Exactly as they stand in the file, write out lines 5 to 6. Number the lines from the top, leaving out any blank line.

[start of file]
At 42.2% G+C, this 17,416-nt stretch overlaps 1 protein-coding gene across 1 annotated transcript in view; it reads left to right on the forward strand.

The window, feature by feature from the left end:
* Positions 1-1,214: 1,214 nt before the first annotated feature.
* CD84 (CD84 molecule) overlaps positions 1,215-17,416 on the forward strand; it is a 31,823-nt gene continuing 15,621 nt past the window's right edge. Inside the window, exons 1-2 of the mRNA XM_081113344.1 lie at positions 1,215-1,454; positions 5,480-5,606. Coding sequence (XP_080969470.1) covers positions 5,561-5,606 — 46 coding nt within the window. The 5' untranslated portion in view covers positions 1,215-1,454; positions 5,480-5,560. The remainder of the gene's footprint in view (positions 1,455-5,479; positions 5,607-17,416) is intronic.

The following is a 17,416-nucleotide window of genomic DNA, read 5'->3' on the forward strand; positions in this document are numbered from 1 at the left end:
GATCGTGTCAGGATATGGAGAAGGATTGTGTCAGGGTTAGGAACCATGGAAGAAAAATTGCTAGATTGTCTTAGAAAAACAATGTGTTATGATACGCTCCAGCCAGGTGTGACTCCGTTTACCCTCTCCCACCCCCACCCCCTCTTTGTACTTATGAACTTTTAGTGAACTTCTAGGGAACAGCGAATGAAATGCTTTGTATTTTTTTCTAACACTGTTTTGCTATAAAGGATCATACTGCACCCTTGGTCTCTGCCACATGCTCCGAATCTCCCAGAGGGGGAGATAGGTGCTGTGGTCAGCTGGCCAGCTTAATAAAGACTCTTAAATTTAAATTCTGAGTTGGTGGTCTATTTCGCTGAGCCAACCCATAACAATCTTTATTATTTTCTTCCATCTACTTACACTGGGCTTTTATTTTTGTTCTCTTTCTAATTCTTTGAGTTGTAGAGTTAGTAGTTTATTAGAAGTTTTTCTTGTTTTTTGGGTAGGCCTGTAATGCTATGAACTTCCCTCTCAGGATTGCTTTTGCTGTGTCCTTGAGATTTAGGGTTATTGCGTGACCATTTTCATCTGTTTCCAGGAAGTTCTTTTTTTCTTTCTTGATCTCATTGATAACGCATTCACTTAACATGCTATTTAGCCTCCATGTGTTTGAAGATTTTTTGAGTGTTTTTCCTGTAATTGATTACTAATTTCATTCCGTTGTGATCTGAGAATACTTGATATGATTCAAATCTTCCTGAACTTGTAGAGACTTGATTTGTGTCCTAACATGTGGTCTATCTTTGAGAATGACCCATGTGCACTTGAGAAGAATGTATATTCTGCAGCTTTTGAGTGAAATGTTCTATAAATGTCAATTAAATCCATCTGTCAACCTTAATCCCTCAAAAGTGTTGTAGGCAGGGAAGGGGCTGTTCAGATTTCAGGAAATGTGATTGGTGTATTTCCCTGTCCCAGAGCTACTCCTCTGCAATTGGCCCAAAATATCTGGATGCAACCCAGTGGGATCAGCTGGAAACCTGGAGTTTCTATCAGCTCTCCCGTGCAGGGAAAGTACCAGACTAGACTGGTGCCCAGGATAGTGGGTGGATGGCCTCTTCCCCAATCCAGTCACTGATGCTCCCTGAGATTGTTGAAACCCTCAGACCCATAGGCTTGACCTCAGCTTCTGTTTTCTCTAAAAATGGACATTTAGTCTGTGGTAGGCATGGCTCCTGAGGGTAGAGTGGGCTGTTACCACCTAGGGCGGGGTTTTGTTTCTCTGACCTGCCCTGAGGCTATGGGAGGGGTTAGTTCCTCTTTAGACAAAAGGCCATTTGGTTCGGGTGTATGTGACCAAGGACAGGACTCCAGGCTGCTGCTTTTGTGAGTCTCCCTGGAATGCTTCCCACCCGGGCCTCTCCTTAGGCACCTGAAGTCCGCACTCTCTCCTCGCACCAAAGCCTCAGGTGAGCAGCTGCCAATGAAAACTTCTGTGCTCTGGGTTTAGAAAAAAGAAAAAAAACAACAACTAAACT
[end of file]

The following is a 17,416-nucleotide window of genomic DNA, read 5'->3' on the forward strand; positions in this document are numbered from 1 at the left end:
GATCGTGTCAGGATATGGAGAAGGATTGTGTCAGGGTTAGGAACCATGGAAGAAAAATTGCTAGATTGTCTTAGAAAAACAATGTGTTATGATACGCTCCAGCCAGGTGTGACTCCGTTTACCCTCTCCCACCCCCACCCCCTCTTTGTACTTATGAACTTTTAGTGAACTTCTAGGGAACAGCGAATGAAATGCTTTGTATTTTTTTCTAACACTGTTTTGCTATAAAGGATCATACTGCACCCTTGGTCTCTGCCACATGCTCCGAATCTCCCAGAGGGGGAGATAGGTGCTGTGGTCAGCTGGCCAGCTTAATAAAGACTCTTAAATTTAAATTCTGAGTTGGTGGTCTATTTCGCTGAGCCAACCCATAACAATCTTTATTATTTTCTTCCATCTACTTACACTGGGCTTTTATTTTTGTTCTCTTTCTAATTCTTTGAGTTGTAGAGTTAGTAGTTTATTAGAAGTTTTTCTTGTTTTTTGGGTAGGCCTGTAATGCTATGAACTTCCCTCTCAGGATTGCTTTTGCTGTGTCCTTGAGATTTAGGGTTATTGCGTGACCATTTTCATCTGTTTCCAGGAAGTTCTTTTTTTCTTTCTTGATCTCATTGATAACGCATTCACTTAACATGCTATTTAGCCTCCATGTGTTTGAAGATTTTTTGAGTGTTTTTCCTGTAATTGATTACTAATTTCATTCCGTTGTGATCTGAGAATACTTGATATGATTCAAATCTTCCTGAACTTGTAGAGACTTGATTTGTGTCCTAACATGTGGTCTATCTTTGAGAATGACCCATGTGCACTTGAGAAGAATGTATATTCTGCAGCTTTTGAGTGAAATGTTCTATAAATGTCAATTAAATCCATCTGTCAACCTTAATCCCTCAAAAGTGTTGTAGGCAGGGAAGGGGCTGTTCAGATTTCAGGAAATGTGATTGGTGTATTTCCCTGTCCCAGAGCTACTCCTCTGCAATTGGCCCAAAATATCTGGATGCAACCCAGTGGGATCAGCTGGAAACCTGGAGTTTCTATCAGCTCTCCCGTGCAGGGAAAGTACCAGACTAGACTGGTGCCCAGGATAGTGGGTGGATGGCCTCTTCCCCAATCCAGTCACTGATGCTCCCTGAGATTGTTGAAACCCTCAGACCCATAGGCTTGACCTCAGCTTCTGTTTTCTCTAAAAATGGACATTTAGTCTGTGGTAGGCATGGCTCCTGAGGGTAGAGTGGGCTGTTACCACCTAGGGCGGGGTTTTGTTTCTCTGACCTGCCCTGAGGCTATGGGAGGGGTTAGTTCCTCTTTAGACAAAAGGCCATTTGGTTCGGGTGTATGTGACCAAGGACAGGACTCCAGGCTGCTGCTTTTGTGAGTCTCCCTGGAATGCTTCCCACCCGGGCCTCTCCTTAGGCACCTGAAGTCCGCACTCTCTCCTCGCACCAAAGCCTCAGGTGAGCAGCTGCCAATGAAAACTTCTGTGCTCTGGGTTTAGAAAAAAGAAAAAAAACAACAACTAAACT